Did I mention that all of this took place in a TORRENTIAL downpour? Well, it is late October, after all, the height of our rainy season. Next step – back across the rocky road to the bus station, where we had a 45-minute wait for the next bus to San Vito. So what do you do when you’re sitting in a torrential downpour in a little Panamanian border town, waiting for a Costa Rican bus? Have a Costa Rican cerveza, of course!
The bus left EXACTLY on time to San Vito, and once again was only about $3.75 U.S. for both of us. The road had been graded and seemed a bit smoother this time, and once again we were struck by the beautiful rolling countryside – a mixture of dense jungle, second-growth forest, and cleared pasture – that’s so similar to the Panama landscape and yet somehow different. After a nice 45-minute trip through the little farm towns of San Marcos, Sabalito, and Lourdes, we were dropped off close to the main triangle in San Vito. A $5 taxi ride brought us to our lodging, Casa Botania, where we were warmly greeted in a pouring downfall by Kathleen, the co-owner, and her big umbrella. Once settled in, we enjoyed a couple of cervezas imported from Belgium, Kathleen’s birth country.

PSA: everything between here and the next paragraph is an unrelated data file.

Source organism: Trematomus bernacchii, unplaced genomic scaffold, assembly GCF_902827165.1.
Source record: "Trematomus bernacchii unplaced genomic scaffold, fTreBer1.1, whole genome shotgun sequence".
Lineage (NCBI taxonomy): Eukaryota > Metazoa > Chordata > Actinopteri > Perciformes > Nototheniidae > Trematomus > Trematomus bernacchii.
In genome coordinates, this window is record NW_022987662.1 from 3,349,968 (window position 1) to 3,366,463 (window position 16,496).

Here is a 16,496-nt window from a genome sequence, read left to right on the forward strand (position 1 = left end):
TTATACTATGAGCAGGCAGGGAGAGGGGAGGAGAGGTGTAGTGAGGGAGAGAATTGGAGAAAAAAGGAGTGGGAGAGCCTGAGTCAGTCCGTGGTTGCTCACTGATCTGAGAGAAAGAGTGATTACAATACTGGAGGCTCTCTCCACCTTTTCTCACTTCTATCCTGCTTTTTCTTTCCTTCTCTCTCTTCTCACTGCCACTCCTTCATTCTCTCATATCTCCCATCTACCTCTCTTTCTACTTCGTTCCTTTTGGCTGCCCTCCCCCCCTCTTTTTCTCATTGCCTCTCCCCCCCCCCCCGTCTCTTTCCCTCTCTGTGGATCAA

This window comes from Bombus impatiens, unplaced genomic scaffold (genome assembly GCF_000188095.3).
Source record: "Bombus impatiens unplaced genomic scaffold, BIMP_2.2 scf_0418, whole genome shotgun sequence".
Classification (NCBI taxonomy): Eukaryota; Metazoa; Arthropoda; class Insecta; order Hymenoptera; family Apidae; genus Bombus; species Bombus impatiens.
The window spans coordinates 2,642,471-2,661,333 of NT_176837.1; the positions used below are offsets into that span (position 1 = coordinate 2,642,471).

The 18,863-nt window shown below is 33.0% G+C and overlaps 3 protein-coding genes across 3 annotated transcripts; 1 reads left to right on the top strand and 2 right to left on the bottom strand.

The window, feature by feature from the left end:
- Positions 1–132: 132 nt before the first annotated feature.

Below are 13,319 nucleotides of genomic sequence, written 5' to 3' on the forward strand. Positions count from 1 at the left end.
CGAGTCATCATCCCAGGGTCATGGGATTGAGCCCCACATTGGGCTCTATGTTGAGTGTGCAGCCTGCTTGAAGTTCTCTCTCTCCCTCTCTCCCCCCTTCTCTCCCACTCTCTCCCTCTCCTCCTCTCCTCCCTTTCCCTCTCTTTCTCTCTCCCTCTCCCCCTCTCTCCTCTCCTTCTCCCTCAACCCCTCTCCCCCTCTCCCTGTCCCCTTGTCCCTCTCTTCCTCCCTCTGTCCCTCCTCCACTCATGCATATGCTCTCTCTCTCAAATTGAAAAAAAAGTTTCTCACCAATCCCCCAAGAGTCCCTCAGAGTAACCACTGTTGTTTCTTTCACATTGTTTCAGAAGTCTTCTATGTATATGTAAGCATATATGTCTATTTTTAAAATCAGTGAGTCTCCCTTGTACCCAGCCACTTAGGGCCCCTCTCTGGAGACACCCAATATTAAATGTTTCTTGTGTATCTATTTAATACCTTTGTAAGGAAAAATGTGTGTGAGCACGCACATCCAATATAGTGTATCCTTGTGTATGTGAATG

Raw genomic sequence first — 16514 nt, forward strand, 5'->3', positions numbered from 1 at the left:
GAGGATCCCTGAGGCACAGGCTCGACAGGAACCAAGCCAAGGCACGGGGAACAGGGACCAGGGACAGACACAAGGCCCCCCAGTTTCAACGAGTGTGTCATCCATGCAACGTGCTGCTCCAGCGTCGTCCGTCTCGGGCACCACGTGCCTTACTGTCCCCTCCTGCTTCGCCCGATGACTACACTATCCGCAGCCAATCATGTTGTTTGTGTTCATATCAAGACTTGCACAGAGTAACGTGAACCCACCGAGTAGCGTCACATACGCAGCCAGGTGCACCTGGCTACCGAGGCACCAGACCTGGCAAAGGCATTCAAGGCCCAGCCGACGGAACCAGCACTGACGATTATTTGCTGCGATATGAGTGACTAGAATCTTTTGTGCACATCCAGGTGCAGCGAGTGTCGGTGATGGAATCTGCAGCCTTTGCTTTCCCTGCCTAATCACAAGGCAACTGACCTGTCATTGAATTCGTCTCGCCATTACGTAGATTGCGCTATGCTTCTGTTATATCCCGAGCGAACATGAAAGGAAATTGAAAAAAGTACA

After a chill Saturday morning, reading and enjoying the ever-changing view of the breathtaking Talamanca Valley from our patio, we taxied to a new lunch spot, Rancho Cabito. This is a large, open-air restaurant/bar/nightclub perched on another hillside with another fantastic view that is very popular with local citizens. We had a tasty (if rather pricey) lunch and chatted up Juan, one of the family members that owns the place. And as a bonus, we got a Costa Rican civics lesson in the form of a large political rally taking place on the restaurant’s back patio. It turned out to be a campaign launch for a Green Party candidate running for mayor, with lots of rousing speeches and very enthusiastic locals dressed in green and waving flags. We enjoyed this little slice of rural Costa Rican life.